Under attack just about everywhere


Fraud in the News

 MarchApril-tablet-hack    
  
Under attack just about everywhere


The New York Times reported on Dec. 29 the biggest hacking and malware threats in 2013 (“The New Year’s Biggest Cyberthreats,” Jennifer Waters ). Topping the list were smartphones and tablets. Android devices will be the hardest hit, mainly because they’re the most prevalent, Waters writes. Also at risk are medical records and online information storage, known as the Internet cloud.

Targeted attacks known as spearphishing will continue, but the target is likely to change this year. “Random individuals will always be targets of cybercriminals but this coming year is expected to see a rise in cyber espionage where attacks are aimed directly at a particular organization or executive,” writes Waters. “Chief executives and other management make up a growing field of victims as do other employees with public-facing roles, such as sales and marketing.”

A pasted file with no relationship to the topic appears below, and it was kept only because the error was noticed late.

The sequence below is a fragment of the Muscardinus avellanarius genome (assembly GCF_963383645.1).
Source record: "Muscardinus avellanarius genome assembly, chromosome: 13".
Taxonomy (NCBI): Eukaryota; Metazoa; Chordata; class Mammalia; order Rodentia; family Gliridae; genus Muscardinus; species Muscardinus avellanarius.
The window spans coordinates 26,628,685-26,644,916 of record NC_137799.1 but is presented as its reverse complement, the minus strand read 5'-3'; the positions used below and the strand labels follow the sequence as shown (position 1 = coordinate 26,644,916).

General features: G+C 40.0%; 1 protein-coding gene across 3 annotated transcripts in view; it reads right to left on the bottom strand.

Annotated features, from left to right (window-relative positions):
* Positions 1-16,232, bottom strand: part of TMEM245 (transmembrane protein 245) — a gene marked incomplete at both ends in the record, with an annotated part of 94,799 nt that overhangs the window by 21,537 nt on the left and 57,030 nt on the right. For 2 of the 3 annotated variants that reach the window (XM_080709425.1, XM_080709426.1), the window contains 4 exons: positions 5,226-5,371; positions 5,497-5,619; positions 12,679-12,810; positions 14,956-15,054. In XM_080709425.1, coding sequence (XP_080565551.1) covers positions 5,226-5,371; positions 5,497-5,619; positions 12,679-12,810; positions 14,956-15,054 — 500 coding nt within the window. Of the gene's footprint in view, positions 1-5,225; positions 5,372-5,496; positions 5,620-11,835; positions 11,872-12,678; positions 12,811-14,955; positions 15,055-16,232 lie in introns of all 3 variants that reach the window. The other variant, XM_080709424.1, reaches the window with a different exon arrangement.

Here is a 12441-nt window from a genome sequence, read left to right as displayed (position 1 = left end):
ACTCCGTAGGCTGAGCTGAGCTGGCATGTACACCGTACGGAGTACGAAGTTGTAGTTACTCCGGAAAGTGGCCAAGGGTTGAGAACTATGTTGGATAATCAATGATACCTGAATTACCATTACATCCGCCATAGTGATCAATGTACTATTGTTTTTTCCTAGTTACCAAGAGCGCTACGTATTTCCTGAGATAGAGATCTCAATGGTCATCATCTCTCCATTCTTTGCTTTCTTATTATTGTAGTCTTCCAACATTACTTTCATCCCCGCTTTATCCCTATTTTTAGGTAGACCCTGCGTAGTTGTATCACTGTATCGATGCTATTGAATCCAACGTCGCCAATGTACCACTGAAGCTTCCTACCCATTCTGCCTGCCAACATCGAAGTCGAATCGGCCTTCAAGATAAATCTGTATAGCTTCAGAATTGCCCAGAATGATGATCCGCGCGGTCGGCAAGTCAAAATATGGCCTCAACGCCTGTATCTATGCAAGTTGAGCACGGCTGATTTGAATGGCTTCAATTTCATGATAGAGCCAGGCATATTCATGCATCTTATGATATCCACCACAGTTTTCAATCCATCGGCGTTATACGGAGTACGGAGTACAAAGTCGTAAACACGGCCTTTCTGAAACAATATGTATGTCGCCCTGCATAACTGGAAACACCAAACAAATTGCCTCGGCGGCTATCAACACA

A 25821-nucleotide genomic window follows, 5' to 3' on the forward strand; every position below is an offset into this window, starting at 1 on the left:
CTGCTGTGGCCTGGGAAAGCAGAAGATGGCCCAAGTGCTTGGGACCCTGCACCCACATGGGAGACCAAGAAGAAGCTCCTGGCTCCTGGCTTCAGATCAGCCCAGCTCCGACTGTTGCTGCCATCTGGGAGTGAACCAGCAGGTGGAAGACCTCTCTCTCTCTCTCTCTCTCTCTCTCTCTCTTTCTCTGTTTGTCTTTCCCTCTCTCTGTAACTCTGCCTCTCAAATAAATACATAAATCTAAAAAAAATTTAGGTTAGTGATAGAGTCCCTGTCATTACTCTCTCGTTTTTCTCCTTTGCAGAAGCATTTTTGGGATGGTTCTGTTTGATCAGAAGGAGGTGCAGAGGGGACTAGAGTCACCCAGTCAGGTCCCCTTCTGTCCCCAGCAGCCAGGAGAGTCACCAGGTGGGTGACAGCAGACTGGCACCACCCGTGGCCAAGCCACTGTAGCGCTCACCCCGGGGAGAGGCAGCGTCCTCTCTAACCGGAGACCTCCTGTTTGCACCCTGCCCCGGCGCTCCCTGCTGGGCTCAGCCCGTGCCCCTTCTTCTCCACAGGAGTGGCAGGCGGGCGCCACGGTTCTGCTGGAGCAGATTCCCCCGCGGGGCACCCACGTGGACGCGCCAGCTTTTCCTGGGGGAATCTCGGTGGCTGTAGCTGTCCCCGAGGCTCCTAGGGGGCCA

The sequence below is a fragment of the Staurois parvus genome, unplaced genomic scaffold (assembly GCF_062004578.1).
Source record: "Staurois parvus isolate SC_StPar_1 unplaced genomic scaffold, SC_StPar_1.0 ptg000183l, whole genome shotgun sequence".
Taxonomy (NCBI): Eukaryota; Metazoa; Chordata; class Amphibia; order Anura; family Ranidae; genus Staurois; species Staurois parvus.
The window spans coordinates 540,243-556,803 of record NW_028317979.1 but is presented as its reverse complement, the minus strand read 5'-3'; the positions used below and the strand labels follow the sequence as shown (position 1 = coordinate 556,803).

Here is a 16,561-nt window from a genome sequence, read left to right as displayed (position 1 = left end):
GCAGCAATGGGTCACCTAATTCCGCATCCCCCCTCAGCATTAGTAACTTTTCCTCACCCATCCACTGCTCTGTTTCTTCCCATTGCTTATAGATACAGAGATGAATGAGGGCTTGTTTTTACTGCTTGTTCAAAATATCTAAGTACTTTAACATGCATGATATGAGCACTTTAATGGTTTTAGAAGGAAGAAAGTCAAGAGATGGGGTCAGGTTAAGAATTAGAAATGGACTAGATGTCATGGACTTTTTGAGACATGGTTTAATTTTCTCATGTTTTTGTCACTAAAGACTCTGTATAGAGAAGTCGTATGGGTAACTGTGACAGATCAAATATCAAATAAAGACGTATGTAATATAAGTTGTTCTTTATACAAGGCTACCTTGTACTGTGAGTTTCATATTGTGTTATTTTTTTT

For sale: 1 (one) tour bus

Musician Robert Mawhinney and his band, Lights Over Paris, seemed to be the epitome of the rock star dream. He lived in fancy digs, they toured all over the world and their EP “Turn Off the Lights,” was on Billboard Chart’s Heatseekers Albums, which lists up-and-coming acts that are rising on the charts. The group’s video featured rapper The Game, a Dr. Dre protege. And their $750,000 tour bus was a sight to behold: “The front of the bus, once featured in Limo Digest, resembles the nose of an airplane and the vehicle is equipped with exterior awnings that, when expanded, look like wings,” writes Greg Risling in his Huffington Post article, “Robert Mawhinney Charged: Lights Over Paris Frontman, Known As ‘Robb University,’ Accused Of $6 Million Loan Fraud.”

Mawhinney has been charged with making a false statement in a loan application, which duped a bank into loaning him $6 million. 

“Over a nearly two-year period, beginning in August 2009, Mawhinney sought and obtained four loans from Comerica Inc. totaling about $6.2 million, according to court documents,” writes Risling. “He provided statements that claimed he had nearly $8 million in assets, but it turned out his account had only about $10,000, authorities said.”

 


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